Strawberry grower awarded £250k grant

A young soft fruit business has received a £250,000 grant from regional development agency Advantage West Midlands (AWM) to build its first production site.

Paul Hawkins  Image: AWM
Paul Hawkins Image: AWM

Herefordshire-based Freshfield Fruits is in the process of building a 13ha eco-friendly strawberry-growing site at Nunnington near Hereford after securing planning permission in December 2008.

Once finished, the facility will be able to produce some 650 tonnes of strawberries a year and employ up to 90 people at the peak of the season. The strawberries will be grown in polytunnels, which will be screened from the road and local residents by trees and bushes.

A system of drains, pumps and pond reservoirs will harvest 10 million gallons of rainwater a year, minimising the need to abstract water from the local River Lugg. Surplus irrigation will be collected by gutters and drains to a central collection point for reuse.

The money from AWM, under the Rural Development Programme for England (RDPE), is contributing to an access road, the rainwater harvesting system, the dirty water collection system and a cold store - all of which have cost in excess of £600,000.

AWM RDPE manager Bob Gregson said: "This is a fantastic opportunity to stimulate local business, jobs and the economy in a way that will protect the environment and water supply."

Paul Hawkins, a partner at Freshfield Fruits, is from a family that has been farming in nearby Withington for 100 years. He said: "The support of the development agency has allowed us to make what we believe are the right decisions for both ourselves and the environment by creating sustainability for the long term.

"Without the support of the agency it is questionable whether we would have made the investment in the Nunnington site because it would have left us hugely exposed to changes in legislation at a time when the Environment Agency is seeking to protect our water supplies both in terms of what we take out and put into our rivers.

"The site will be at full capacity by 2012 and employing nearly 100 people at any one time during the season. We anticipate around £400,000 a year will be injected into the local economy through the production of our fruit locally."

Freshfield Fruits, whose two other partners are James Hawkins and former S&A Produce employee Peter Gwynne, has already planted its first crop using the facilities built so far and hopes to start harvesting by the middle of June.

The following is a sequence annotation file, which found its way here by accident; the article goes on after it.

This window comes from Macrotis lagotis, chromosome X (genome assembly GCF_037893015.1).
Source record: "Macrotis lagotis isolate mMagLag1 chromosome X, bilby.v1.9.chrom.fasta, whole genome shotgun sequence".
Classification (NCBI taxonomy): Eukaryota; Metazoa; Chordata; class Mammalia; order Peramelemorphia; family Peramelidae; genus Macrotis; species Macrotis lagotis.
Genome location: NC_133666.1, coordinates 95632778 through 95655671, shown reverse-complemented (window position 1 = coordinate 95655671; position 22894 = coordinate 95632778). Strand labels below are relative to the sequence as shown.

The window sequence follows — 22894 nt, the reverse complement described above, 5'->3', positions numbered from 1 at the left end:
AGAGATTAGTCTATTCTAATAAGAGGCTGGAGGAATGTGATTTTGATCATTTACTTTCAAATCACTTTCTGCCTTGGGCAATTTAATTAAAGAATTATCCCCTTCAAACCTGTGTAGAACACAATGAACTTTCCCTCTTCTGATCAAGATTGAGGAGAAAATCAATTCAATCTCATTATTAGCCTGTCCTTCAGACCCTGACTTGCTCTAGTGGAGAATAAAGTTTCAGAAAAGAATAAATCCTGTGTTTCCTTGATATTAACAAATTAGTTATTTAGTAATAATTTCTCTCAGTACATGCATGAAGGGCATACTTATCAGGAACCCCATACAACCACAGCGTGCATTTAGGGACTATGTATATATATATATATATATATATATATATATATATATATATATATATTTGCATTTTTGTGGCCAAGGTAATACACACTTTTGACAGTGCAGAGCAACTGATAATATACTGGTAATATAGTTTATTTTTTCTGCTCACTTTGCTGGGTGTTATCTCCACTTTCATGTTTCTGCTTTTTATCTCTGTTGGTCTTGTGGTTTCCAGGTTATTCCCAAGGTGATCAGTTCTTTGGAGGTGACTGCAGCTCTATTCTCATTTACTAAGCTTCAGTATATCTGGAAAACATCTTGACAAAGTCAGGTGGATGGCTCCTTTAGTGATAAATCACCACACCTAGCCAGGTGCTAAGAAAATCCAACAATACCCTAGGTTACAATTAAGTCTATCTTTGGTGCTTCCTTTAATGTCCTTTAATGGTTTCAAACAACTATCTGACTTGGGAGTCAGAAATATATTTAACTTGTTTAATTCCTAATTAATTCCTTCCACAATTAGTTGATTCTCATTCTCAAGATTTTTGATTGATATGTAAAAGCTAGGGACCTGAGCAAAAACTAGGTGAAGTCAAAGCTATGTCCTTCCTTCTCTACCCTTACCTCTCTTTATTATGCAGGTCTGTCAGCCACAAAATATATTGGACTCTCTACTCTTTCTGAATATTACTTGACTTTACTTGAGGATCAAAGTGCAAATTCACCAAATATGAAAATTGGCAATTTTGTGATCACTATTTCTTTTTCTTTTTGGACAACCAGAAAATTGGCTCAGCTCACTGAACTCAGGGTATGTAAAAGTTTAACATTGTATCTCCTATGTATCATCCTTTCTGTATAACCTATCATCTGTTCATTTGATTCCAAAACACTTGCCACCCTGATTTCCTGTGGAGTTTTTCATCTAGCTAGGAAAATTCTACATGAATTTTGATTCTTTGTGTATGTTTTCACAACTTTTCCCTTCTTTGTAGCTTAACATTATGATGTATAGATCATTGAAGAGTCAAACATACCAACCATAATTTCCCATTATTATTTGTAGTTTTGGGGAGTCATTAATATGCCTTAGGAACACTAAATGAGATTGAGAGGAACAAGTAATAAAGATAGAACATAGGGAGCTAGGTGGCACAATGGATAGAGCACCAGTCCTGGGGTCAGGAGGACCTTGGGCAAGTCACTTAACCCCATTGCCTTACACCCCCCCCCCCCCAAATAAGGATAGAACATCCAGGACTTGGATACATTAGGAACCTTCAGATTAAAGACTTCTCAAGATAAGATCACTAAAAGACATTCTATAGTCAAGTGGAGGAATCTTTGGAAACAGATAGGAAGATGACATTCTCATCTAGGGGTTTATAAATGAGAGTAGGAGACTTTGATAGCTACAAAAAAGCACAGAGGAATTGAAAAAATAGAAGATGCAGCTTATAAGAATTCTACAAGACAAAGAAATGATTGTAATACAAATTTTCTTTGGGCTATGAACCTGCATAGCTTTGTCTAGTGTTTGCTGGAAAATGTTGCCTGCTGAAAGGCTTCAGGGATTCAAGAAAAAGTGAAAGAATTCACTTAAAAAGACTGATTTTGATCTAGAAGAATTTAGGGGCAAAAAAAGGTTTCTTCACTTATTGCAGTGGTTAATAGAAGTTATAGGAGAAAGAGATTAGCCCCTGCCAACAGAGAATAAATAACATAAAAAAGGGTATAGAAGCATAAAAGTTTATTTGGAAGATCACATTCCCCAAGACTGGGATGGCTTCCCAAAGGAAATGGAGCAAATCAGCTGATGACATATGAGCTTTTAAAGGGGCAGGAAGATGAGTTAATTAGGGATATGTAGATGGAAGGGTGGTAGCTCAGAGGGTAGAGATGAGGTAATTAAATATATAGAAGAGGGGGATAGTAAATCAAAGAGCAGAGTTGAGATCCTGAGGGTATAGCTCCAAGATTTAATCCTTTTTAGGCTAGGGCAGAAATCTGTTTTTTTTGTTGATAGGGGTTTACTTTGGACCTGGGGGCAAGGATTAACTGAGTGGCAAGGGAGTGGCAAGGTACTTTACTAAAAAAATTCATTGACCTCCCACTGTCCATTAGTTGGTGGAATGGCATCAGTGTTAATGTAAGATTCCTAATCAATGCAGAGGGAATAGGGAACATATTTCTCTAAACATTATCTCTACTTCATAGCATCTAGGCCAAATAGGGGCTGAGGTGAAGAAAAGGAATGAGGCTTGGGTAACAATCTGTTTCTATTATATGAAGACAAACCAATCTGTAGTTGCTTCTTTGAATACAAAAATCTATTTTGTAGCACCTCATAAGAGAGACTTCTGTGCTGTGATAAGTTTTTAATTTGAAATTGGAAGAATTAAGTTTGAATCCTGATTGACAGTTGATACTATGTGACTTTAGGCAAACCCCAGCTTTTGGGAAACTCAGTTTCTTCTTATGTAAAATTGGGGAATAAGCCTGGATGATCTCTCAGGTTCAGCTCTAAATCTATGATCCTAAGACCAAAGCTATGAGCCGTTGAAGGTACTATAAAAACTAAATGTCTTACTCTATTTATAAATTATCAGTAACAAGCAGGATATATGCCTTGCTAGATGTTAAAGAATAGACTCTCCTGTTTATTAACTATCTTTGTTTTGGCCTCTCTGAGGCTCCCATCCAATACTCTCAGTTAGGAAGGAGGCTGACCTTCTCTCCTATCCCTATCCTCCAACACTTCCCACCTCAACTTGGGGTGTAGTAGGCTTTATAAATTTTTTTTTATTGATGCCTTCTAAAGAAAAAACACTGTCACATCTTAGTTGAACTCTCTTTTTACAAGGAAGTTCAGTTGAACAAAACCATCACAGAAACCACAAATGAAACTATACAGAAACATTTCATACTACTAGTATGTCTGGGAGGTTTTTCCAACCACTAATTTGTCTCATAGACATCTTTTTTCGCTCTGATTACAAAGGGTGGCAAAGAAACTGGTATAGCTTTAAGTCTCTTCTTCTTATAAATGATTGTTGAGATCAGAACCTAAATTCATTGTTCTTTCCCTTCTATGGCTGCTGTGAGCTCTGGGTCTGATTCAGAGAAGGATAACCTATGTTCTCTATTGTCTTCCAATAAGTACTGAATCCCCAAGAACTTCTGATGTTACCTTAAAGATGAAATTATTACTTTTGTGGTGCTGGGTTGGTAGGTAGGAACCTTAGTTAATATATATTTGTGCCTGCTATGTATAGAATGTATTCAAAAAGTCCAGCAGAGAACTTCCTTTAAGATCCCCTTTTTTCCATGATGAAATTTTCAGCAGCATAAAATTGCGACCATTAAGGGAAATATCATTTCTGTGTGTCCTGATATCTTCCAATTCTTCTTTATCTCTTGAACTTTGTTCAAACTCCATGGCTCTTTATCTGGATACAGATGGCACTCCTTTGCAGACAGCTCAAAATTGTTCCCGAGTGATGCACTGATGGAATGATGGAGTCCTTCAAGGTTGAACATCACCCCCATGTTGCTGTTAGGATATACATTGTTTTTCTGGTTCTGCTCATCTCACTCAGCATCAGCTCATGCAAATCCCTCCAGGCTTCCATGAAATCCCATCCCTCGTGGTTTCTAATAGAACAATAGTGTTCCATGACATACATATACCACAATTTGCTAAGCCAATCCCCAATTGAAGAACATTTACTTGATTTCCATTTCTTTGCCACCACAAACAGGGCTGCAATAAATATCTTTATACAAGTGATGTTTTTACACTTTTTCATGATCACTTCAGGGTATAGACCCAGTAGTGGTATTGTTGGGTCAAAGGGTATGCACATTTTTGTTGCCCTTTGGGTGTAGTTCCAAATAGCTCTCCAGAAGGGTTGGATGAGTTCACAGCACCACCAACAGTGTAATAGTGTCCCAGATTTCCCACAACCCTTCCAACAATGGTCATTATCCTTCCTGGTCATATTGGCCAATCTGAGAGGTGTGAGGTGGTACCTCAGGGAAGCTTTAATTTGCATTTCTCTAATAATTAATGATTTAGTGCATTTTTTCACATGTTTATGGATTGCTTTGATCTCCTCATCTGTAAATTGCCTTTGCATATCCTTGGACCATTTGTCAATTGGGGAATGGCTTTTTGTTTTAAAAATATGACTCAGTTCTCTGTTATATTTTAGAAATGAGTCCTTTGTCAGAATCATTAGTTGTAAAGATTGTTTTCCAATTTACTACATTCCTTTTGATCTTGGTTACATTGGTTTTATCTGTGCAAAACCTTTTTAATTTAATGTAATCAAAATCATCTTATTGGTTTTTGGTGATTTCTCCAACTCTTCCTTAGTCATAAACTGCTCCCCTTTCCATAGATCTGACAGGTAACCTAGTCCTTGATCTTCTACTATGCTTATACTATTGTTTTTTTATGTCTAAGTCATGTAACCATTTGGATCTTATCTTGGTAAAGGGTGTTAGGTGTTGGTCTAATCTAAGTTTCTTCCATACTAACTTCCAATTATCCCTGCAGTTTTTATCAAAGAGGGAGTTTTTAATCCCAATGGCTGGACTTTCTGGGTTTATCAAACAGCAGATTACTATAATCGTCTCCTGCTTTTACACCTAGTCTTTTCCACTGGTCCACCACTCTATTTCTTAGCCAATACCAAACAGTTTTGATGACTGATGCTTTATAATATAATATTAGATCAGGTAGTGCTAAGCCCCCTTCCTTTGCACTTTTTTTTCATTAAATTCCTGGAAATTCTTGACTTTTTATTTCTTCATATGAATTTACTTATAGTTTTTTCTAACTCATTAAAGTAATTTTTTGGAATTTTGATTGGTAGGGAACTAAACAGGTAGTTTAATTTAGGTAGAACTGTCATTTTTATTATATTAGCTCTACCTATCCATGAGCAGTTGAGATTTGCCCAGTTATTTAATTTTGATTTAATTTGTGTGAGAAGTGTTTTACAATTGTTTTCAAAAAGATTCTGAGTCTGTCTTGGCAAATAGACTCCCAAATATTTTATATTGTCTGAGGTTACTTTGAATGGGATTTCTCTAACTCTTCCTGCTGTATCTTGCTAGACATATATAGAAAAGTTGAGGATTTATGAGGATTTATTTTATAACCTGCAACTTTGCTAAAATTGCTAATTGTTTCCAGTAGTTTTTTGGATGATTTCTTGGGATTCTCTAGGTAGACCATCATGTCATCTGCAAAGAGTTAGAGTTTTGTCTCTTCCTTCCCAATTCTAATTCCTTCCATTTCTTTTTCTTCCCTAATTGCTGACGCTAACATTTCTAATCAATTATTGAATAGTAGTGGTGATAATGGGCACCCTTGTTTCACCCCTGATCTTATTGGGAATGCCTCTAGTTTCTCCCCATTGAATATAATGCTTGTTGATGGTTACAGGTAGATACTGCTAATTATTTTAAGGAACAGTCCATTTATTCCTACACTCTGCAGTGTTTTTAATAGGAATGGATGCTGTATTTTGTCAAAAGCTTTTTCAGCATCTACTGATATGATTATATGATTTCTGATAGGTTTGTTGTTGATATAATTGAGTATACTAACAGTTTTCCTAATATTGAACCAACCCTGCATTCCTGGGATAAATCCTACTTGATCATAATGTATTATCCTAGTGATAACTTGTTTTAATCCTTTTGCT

AWM funding

Other regional fresh produce projects funded by AWM include:

- £280,000 to Herefordshire-based Cobrey Farms to help it and nine other local growers meet the growing demand for British asparagus.

- £129,000 funding for Red Star Growers to upgrade and improve the facilities for handling locally-grown fresh produce at the company's packhouse in Birlingham, Worcestershire.

- More than £48,000 to Clives Fruit Farm in Worcestershire to fund a number of new activities, including the modernisation and upgrade of the farm shop with a butchery counter, where locally-reared meat will be sold.

- £750,000 to Wye Fruit for an additional storage facility at Ledbury in Herefordshire to cope with increased volume from English growers.

Have you registered with us yet?

Register now to enjoy more articles and free email bulletins

Sign up now
Already registered?
Sign in

Before commenting please read our rules for commenting on articles.

If you see a comment you find offensive, you can flag it as inappropriate. In the top right-hand corner of an individual comment, you will see 'flag as inappropriate'. Clicking this prompts us to review the comment. For further information see our rules for commenting on articles.

comments powered by Disqus

Read These Next

Is a post-Brexit seasonal worker scheme now impossible?

Is a post-Brexit seasonal worker scheme now impossible?

The UK fresh-produce sector has reacted with dismay at the latest developments in the ongoing debate, largely conducted out of public view, on whether UK horticulture will still have access to seasonal migrant workers when the UK leaves the EU in 18 months' time.

Can UK fresh produce come out of Brexit ahead?

Can UK fresh produce come out of Brexit ahead?

UK production horticulture can become more profitable under one possible Brexit scenario, while other more drastic scenarios will lead to only minor losses in profitability, a new report argues.

Business Planning - Staff are your greatest asset

Business Planning - Staff are your greatest asset

An effective strategy to retain staff is the best way for any business to avoid a potential recruitment crisis, Neville Stein advises.

Follow us on:
  • Facebook
  • LinkedIn
  • Twitter
  • Google +
Horticulture Jobs
More Horticulture Jobs

Pest & Disease Tracker bulletin 

The latest pest and disease alerts, how to treat them, plus EAMU updates, sent direct to your inbox.

Sign up here

Professor Geoffrey Dixon

GreenGene International chair Geoff Dixon on the business of fresh produce production

Read Professor Geoffrey Dixon